A former Deputy Director of Research at the Jubilee House, Richard Ahiagbah, has stated that American rapper, Meek Mill, did not seek permission before recording his music video.
Taking to Twitter, the New Patriotic Party Director of Communications added the video which has attracted public backlash was also not sanctioned by the Presidency.
The rapper, who was in Ghana during the Christmas holidays, sparked public agitation after posting a video he recorded with his crew at the Jubilee House.
In the video, the singer was seen joyously walking through the Jubilee House, together with his colleagues as they jammed to his latest composition.
From the visitor’s hall to other locations in the Jubilee House, including the front of the facility, Meek and his friends accessed the building for their shoot.
He has since deleted the video and rendered an apology, stating his aim was simply to project ‘art’, help project Ghana and further strengthen the bond between Africans across the globe.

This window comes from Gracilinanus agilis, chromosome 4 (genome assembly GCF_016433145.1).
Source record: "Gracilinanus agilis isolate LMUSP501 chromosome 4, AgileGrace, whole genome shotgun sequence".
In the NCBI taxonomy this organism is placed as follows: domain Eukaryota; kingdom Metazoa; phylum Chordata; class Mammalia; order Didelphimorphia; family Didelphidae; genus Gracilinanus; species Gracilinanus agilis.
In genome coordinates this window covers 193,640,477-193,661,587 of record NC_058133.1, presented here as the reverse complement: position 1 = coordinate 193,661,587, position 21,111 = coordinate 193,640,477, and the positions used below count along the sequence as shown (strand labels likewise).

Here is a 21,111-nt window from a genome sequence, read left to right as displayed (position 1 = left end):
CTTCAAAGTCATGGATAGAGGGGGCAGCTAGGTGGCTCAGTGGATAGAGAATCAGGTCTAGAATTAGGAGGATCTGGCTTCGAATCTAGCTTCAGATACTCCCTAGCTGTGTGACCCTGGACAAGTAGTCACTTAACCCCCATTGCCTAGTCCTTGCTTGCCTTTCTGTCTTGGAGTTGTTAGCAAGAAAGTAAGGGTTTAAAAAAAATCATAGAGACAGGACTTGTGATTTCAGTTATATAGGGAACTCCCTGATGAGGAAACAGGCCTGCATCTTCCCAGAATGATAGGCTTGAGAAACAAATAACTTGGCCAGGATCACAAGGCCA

He added he is not familiar with the sensitivities of Ghanaians, adding that he meant no harm whatsoever.
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On the back of this development, Mr Ahiagbah added he believes Meek Mill realised his indiscretion and has accordingly deleted the video as he retweets the latter’s apology.
Meek Mill music’s video was not sanctioned by the Presidency. Its permission was not sought whatsoever for the use of the video. The musician has realized his indiscretion, apologized & taken down the video. #apology #Flagstaffhouse #CitiCBS #Ghana #TV3GH #JoyNews #GMG pic.twitter.com/2eJWBwefp5
— Richard Ahiagbah Official (@RAahiagbah) January 10, 2023
Meanwhile, there has not been any comment from the Presidency yet on the matter despite the growing public outcry on social media and traditional media platforms.